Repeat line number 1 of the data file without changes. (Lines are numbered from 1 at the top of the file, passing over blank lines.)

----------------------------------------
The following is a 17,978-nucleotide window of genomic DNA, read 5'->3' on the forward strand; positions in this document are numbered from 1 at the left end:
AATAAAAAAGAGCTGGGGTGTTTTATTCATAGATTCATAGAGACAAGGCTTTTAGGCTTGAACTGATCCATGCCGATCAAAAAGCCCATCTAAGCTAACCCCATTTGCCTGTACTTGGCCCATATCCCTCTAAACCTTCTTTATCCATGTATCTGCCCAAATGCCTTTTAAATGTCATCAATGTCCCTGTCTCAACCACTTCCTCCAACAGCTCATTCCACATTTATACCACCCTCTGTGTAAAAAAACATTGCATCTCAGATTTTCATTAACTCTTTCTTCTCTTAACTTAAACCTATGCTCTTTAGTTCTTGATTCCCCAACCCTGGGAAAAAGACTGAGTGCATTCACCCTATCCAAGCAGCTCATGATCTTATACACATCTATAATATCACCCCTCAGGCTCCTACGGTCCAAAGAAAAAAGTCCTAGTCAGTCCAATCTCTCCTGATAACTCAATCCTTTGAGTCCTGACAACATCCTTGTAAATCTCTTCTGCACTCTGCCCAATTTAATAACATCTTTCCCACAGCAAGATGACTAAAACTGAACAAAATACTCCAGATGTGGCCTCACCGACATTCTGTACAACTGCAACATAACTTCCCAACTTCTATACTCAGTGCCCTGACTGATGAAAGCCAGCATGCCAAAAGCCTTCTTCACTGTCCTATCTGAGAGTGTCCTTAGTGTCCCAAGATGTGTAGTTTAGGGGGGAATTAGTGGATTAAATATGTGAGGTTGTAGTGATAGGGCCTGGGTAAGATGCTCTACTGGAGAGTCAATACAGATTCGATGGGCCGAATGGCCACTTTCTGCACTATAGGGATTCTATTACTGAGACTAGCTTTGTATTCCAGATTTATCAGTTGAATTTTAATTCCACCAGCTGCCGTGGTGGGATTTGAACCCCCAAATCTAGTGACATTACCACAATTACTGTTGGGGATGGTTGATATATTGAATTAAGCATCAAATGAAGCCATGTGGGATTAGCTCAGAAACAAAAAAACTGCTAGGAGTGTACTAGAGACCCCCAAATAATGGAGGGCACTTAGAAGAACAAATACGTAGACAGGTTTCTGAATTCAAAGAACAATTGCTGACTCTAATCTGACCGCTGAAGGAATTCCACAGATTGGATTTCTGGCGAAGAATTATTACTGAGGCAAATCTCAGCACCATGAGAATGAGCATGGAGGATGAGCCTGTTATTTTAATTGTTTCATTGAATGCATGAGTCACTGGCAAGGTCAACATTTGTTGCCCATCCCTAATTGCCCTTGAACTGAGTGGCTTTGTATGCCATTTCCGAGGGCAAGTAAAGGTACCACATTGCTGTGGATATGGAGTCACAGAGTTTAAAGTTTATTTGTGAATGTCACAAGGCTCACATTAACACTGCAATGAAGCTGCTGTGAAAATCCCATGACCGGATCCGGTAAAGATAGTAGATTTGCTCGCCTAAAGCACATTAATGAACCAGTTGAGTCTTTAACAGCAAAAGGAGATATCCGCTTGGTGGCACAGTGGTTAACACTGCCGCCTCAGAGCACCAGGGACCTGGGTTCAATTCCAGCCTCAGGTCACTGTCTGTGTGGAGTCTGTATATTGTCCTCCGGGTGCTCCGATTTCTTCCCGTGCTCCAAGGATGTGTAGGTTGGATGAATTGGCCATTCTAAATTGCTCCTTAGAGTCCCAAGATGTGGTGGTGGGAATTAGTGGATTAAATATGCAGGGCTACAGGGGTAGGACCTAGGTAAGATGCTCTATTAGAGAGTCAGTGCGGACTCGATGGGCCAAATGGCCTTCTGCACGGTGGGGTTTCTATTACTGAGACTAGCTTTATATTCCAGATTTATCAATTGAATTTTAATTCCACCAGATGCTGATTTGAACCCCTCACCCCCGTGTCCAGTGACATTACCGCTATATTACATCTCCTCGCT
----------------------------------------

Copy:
The following is a 17,978-nucleotide window of genomic DNA, read 5'->3' on the forward strand; positions in this document are numbered from 1 at the left end: